Putting in the Time

Like Harry Potter getting his friend Ron to think that a dram of Felix Felicitas was in his morning pumpkin juice, I knowingly planted a fictitious notion (one loosely based on an unrelated fact) into my son’s head tonight. My oldest has a heck of a time memorizing things: somewhat because of his methods, somewhat because he thinks he should basically have a photographic memory.

This generation of kids — a gross generalization that includes my own — has a crazy notion that they should be experts at any given task on the first try. This must be one of the consequences of the Internet savvy, video-game crazy, look-what-I-can-do-can-I-have-my-trophy-now generation. That tangent is for another post, though.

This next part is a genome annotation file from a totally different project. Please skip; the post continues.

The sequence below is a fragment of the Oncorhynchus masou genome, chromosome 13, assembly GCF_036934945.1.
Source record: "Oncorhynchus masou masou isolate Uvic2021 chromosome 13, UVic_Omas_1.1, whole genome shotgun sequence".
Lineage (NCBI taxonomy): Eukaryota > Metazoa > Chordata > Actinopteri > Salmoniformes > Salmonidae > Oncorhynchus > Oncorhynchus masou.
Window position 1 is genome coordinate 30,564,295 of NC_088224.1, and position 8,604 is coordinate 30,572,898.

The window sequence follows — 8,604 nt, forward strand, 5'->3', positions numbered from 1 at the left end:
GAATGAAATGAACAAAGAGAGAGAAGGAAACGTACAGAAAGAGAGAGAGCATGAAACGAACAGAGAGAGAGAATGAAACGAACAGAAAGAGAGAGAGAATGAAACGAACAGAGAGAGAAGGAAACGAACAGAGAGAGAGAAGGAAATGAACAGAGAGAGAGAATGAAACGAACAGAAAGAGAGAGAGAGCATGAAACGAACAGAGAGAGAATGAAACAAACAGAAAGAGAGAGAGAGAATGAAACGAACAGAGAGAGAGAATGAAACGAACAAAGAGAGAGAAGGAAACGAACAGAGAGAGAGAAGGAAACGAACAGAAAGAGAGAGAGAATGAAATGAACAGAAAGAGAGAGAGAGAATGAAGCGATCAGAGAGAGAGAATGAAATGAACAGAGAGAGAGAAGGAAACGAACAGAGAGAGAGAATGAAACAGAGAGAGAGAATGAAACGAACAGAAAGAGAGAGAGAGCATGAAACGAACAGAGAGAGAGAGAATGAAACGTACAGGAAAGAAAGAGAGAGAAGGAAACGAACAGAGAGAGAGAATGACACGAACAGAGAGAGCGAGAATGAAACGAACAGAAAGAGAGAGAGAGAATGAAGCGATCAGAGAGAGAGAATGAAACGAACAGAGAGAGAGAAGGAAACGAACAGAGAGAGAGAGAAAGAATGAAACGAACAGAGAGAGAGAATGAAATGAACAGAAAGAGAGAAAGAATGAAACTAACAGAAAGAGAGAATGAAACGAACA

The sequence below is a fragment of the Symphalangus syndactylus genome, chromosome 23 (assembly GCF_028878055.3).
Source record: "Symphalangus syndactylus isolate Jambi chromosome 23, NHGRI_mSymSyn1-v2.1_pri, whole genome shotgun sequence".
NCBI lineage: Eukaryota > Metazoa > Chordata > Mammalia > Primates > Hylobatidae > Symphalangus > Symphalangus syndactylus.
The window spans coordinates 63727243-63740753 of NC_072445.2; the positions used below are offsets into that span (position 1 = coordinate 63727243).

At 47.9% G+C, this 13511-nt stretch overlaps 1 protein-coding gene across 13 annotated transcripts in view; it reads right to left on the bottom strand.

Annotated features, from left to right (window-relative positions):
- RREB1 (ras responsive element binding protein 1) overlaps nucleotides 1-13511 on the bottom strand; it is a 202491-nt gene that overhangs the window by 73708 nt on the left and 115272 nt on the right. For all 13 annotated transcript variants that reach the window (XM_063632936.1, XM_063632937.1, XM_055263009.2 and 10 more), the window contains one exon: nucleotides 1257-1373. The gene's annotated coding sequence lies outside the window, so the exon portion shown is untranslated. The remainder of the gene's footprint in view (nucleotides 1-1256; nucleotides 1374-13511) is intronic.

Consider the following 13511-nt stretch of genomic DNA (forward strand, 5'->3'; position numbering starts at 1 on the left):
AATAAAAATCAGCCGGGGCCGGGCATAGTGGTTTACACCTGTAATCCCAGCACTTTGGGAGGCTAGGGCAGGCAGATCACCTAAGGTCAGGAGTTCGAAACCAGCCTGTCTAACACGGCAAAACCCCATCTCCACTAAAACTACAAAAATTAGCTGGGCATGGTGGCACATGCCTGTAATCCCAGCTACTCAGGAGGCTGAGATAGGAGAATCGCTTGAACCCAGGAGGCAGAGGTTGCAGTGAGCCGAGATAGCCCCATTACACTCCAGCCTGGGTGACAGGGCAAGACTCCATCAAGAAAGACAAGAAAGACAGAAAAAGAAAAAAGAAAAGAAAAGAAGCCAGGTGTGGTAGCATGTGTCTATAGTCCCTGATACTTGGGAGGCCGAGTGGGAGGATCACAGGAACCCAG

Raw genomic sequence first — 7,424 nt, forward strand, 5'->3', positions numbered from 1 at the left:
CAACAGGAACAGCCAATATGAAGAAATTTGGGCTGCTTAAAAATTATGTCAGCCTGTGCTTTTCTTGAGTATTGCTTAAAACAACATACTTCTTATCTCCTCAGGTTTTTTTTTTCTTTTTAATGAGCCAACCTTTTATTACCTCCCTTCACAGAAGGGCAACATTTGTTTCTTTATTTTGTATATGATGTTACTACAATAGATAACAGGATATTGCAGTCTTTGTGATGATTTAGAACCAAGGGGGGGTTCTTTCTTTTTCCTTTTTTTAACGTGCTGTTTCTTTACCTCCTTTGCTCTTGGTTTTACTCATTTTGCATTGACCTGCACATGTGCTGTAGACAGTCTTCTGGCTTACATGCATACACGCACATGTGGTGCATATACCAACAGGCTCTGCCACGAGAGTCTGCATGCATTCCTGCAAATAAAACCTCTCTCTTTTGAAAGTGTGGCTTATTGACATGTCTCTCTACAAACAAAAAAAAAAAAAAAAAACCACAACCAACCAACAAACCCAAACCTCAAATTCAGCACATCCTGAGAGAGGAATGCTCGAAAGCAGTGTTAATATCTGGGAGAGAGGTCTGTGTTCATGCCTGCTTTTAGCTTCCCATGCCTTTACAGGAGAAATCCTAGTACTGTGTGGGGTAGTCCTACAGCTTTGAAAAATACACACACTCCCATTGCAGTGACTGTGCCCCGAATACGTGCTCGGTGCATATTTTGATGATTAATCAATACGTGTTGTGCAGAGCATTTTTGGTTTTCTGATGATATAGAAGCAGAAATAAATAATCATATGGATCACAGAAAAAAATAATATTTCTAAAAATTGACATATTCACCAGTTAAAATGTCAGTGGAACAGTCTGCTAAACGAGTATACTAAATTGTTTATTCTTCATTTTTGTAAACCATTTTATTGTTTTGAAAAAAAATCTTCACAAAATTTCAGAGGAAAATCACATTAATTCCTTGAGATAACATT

So, last week, while I guided our son through making his own set of flash cards that we could use together for his benefit – knowing that the process of making the flash cards would help him memorize the facts he needed to know for an upcoming quiz – I said, “you know, the human animal is more likely to remember something after it has seen it seven different times.”

My son’s eyes lit up. I had told him one of life’s secrets! Well, not really. It’s loosely based on the concept (urban myth?) that a person needs to hear something seven times before they will remember it. I told him, however, that simply sitting down and cycling through the flash cards seven times would not suffice, that he would have to cycle through the flash cards, put them down and do something totally unrelated, then come back to them and cycle through the cards again. After the seventh time he’d be golden.

Well I surely hope so. I think he’ll be fine after doing that four or five times, but he seems sold on the concept, which means he’ll be doing what he really needed to do in the first place: dedicate time to the process.